• Tangerines are the next best bet with regards to cold hardiness. Dancy and Ponkan tangerines are self-fruitful but another cultivar, Clementine, requires cross-pollination from another tangerine or tangerine hybrid. Tangerine hybrids such as Orlando, Lee, Robinson, Osceola, Nova, and Page are preferable over Ponkan or Dancy, which ripen later in the season and are susceptible to colder temps.

Sweet oranges should only be attempted along the lower coastal areas of zone 7 combined with adequate cold protection. Hamlin is a great choice for those that wish to grow oranges for juice. It has the greatest cold hardiness of the sweet oranges, although it will be damaged at temps down to 20 degrees F. (-7 C.) or lower. Ambersweet is another sweet orange variety to try. 

Navel oranges can also be grown with adequate protection from cold. Although they are not as fruitful as sweet oranges, they ripen fairly early from late fall through early winter. Washington, Dream, and Summerfield are types of navel oranges that can be grown in the more temperate coastal regions of zone 7. 

If grapefruit is your favorite citrus, realize that it lacks much cold hardiness and it can take 10 years or more for a seedling to produce fruit. If that information doesn’t deter you, try growing Marsh for white seedless grapefruits or Redblush, Star Ruby, or Ruby for red seedless. Royal and Triumph are delicious, white seed varieties. Tangelos might be a better bet for grapefruit lovers.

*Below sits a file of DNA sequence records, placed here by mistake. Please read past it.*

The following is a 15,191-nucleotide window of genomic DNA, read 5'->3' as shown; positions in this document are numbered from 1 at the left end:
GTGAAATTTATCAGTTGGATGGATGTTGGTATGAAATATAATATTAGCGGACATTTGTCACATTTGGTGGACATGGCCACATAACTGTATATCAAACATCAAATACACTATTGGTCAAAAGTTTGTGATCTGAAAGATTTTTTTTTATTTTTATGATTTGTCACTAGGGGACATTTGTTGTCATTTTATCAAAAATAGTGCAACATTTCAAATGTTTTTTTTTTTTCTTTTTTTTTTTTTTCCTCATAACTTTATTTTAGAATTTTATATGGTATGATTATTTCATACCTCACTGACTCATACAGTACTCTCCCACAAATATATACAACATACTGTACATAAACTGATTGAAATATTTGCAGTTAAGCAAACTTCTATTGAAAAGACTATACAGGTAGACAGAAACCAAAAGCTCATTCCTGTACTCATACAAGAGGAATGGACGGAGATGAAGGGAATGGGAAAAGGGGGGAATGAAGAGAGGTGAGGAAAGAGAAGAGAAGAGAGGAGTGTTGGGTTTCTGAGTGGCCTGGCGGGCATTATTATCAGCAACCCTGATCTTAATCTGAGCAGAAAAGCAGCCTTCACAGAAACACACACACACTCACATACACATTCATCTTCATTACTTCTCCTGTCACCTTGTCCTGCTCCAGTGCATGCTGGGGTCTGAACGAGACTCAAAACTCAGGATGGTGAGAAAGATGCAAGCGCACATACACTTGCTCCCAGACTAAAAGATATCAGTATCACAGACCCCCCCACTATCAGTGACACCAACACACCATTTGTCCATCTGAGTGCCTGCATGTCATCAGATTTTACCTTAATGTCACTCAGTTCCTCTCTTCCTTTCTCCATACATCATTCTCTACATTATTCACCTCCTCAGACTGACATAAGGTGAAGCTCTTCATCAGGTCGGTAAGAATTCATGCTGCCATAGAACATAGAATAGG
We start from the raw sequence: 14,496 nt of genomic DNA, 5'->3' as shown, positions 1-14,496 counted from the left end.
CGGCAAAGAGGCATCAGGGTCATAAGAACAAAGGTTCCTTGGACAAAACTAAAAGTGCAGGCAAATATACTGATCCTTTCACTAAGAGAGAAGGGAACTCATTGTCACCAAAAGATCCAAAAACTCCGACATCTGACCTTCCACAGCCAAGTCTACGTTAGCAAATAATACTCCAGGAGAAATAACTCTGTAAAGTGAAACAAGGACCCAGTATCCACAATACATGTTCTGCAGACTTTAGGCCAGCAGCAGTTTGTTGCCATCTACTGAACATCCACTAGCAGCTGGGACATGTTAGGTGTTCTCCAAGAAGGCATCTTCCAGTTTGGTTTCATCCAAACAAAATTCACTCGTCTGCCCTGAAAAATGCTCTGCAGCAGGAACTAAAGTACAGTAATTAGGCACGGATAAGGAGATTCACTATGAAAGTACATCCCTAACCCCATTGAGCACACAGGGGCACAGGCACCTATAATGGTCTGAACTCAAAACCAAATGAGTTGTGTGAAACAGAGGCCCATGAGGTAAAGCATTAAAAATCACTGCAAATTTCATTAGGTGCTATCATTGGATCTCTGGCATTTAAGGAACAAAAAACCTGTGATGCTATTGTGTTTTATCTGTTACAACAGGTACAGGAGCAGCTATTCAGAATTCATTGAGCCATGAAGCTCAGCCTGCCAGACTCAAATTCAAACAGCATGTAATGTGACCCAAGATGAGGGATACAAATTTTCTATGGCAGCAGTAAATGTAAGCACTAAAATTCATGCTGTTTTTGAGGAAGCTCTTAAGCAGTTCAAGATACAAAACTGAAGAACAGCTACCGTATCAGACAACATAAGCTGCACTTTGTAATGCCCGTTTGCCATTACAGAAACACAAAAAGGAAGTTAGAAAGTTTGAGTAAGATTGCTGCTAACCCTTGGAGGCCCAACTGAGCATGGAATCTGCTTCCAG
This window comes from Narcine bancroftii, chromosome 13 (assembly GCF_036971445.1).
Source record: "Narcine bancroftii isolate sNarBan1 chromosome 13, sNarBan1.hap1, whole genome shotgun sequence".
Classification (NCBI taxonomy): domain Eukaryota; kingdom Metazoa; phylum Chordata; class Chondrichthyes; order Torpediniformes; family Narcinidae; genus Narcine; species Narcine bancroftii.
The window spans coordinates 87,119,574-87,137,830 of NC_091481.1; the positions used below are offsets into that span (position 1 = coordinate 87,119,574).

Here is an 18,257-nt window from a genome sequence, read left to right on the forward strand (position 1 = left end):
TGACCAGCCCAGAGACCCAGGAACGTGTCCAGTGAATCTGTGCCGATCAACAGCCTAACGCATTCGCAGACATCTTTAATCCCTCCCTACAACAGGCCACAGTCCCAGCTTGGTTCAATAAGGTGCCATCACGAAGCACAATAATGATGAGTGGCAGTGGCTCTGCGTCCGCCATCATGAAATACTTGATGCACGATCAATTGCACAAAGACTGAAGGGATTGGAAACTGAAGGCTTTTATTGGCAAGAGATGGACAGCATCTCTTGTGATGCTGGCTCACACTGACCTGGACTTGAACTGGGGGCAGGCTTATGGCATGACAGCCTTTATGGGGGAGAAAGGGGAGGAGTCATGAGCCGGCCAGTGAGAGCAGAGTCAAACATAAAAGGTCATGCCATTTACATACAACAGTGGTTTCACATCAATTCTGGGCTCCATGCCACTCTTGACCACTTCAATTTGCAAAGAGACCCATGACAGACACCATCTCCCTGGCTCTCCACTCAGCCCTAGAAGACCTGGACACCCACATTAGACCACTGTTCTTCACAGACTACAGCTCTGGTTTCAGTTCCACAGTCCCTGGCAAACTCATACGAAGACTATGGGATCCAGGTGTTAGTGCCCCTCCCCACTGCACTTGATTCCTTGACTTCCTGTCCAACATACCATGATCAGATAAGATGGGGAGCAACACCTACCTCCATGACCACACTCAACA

These hybrids of tangerine and grapefruit are more cold hardy and have fruit that ripens early. Orlando is a recommended cultivar. Also, Citrumelo, a hybrid between trifoliate orange and grapefruit, grows rapidly and produces fruit that tastes like grapefruit, and may be grown in zone 7 with adequate protection. Kumquats are the most cold-hardy of acidic citrus. 

They can tolerate temperatures down to 15-17 F. (-9 to -8 C.). The three most commonly propagated are Nagami, Marumi, and Meiwa. Calamondins are small, round fruits that look similar to a tangerine but with a very acidic pulp. The fruit is sometimes used as a substitute for lime and lemons. They are cold hardy down to the low 20’s.

The Meyer lemon is the most cold-hardy of the lemons, producing large, almost seedless fruit that ripens over the course of several months, beginning in late summer. It is cold tolerant down to the mid-20’s. Limes are not particularly cold hardy, but the Eustis limequat, a lime-kumquat hybrid, is hardy into the low 20’s. Limequats make great lime substitutes.

Two cultivars to try are Lakeland and Tavares. If you want to grow citrus for its visual appeal more than its fruit, try growing the above-mentioned trifoliate orange (Poncirus) that is most often used as rootstock. This citrus is hardy in USDA zone 7, which is why it is used as rootstock.

The fruit, however, is hard as a rock and bitter. Lastly, a popular citrus that is extremely cold hardy is the Yuzu. This fruit is popular in Asian cuisine, but the fruit is not actually eaten. Instead, the flavorful rind is used to enhance the flavor of many dishes.

Amy Grant

Amy Grant has been gardening for 30 years and writing for 15. A professional chef and caterer, Amy's area of expertise is culinary gardening.